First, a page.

Q: We have an election coming up and a number of us would like to know the most common practice of nonprofit boards: To elect board members by public vote or secret ballot?

 

A: Given your question, it appears your vote is not proforma. Good. I give extra points to any organization that questions how to move forward and with whom. I trust it means that you have sufficient depth of leadership to require a serious vote and that you are looking for the most effective means of achieving that.

Both voting procedures are commonly used. I am unaware of one being used significantly more than the other. The approach a specific organization takes is often spelled out in that organization’s bylaws.

If your bylaws do not specify the technique to use, consider the advantages and disadvantages of each. The public vote is faster and everyone sees the will of the people. However, the results of a voice vote may be determined on the basis of the group that projects the loudest. And, if the first candidate gets a particularly hearty response, those intending to vote for the second candidate may feel the majority has spoken and opt not to vote rather than be associated with what they perceive will be the losing side. Even a show of hands can be inaccurate unless several people are counting and all arrive at the same number. However, a secret ballot has its own problems. It takes longer. And, if the nominations were contentious, there may be a question about the validity of the vote and/or the subsequent count. Of course, this can be mitigated if ballots are numbered and accounted for, and there are representatives from “both sides” counting the ballots.

If your bylaws do not specify the technique to use, consider the advantages and disadvantages of each. The public vote is faster and everyone sees the will of the people. However, the results of a voice vote may be determined on the basis of the group that projects the loudest. And, if the first candidate gets a particularly hearty response, those intending to vote for the second candidate may feel the majority has spoken and opt not to vote rather than be associated with what they perceive will be the losing side. Even a show of hands can be inaccurate unless several people are counting and all arrive at the same number. However, a secret ballot has its own problems. It takes longer. And, if the nominations were contentious, there may be a question about the validity of the vote and/or the subsequent count. Of course, this can be mitigated if ballots are numbered and accounted for, and there are representatives from “both sides” counting the ballots.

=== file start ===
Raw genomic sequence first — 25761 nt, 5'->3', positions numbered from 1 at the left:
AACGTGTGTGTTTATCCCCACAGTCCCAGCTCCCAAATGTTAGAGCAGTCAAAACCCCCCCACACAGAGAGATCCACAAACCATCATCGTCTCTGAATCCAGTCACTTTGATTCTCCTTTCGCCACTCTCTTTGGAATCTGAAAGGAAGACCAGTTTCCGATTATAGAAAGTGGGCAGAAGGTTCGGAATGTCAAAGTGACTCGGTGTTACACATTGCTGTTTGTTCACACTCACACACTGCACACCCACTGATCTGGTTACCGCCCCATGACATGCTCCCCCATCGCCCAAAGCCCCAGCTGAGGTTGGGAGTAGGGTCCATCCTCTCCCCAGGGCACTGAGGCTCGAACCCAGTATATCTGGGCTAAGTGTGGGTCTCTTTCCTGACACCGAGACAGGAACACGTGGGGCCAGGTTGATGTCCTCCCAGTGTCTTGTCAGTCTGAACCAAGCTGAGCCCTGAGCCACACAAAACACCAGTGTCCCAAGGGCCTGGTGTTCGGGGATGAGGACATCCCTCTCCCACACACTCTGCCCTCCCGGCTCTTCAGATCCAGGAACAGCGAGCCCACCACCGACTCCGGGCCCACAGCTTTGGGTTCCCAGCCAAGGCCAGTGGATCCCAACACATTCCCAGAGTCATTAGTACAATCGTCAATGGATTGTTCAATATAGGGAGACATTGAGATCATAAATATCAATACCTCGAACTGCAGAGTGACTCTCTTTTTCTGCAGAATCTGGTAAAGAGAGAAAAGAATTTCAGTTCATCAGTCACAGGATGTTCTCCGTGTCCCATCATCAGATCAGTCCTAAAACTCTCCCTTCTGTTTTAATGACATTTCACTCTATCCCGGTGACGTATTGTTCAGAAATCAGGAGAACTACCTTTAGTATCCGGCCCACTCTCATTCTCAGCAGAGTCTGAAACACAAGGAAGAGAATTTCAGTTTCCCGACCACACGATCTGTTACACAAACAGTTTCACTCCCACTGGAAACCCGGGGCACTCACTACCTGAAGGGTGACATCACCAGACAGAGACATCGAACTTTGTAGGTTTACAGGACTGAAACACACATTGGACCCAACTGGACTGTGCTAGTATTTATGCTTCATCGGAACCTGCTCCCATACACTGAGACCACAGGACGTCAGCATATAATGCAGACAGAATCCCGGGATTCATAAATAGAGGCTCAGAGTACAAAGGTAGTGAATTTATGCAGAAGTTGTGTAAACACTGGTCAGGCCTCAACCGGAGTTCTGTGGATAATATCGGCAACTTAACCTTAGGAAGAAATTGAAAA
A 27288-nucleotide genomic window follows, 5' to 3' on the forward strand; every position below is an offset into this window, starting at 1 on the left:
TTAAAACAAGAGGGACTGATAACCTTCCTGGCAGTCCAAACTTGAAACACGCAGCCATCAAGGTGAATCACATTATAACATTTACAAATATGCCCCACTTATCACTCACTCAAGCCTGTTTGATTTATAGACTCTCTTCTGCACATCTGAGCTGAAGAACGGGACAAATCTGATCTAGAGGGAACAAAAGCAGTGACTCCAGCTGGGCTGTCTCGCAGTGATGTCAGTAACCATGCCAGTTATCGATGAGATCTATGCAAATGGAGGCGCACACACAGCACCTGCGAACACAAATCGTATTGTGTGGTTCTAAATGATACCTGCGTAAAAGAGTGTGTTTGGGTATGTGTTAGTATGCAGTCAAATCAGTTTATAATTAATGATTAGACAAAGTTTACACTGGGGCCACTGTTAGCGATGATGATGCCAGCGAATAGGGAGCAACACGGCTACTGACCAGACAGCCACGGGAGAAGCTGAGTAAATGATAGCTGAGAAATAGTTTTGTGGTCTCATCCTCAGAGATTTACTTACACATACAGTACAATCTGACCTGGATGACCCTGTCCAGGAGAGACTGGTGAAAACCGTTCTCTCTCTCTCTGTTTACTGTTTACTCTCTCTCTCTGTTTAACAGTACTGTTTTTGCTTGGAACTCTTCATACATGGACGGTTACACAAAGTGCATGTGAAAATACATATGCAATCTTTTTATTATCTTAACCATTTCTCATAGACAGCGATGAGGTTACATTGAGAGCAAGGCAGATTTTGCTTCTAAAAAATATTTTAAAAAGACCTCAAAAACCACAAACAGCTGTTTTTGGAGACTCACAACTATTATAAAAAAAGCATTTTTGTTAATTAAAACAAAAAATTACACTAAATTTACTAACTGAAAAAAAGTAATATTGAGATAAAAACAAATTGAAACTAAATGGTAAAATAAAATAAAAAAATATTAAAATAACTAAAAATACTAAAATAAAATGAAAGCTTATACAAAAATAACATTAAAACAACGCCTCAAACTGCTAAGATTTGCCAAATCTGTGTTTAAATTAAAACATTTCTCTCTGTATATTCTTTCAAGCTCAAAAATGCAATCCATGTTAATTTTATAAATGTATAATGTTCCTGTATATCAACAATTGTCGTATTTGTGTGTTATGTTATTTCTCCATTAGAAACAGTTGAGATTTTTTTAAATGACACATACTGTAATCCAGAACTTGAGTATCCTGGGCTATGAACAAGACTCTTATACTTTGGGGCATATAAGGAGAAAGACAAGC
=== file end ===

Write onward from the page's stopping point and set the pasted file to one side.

COMMENTS

As usual, your Q & A prompted my brain to function!

My take is that a “vote” to choose among candidates in a nonprofit setting is a failure of a nominating process. Such an organization has “problems” far greater than hands v. secret ballots. I sure would not want to be a board or staff member of such a group.

Thus, your counsel to focus on criteria and process was exactly correct!

Brian E. Foss
Miami, FL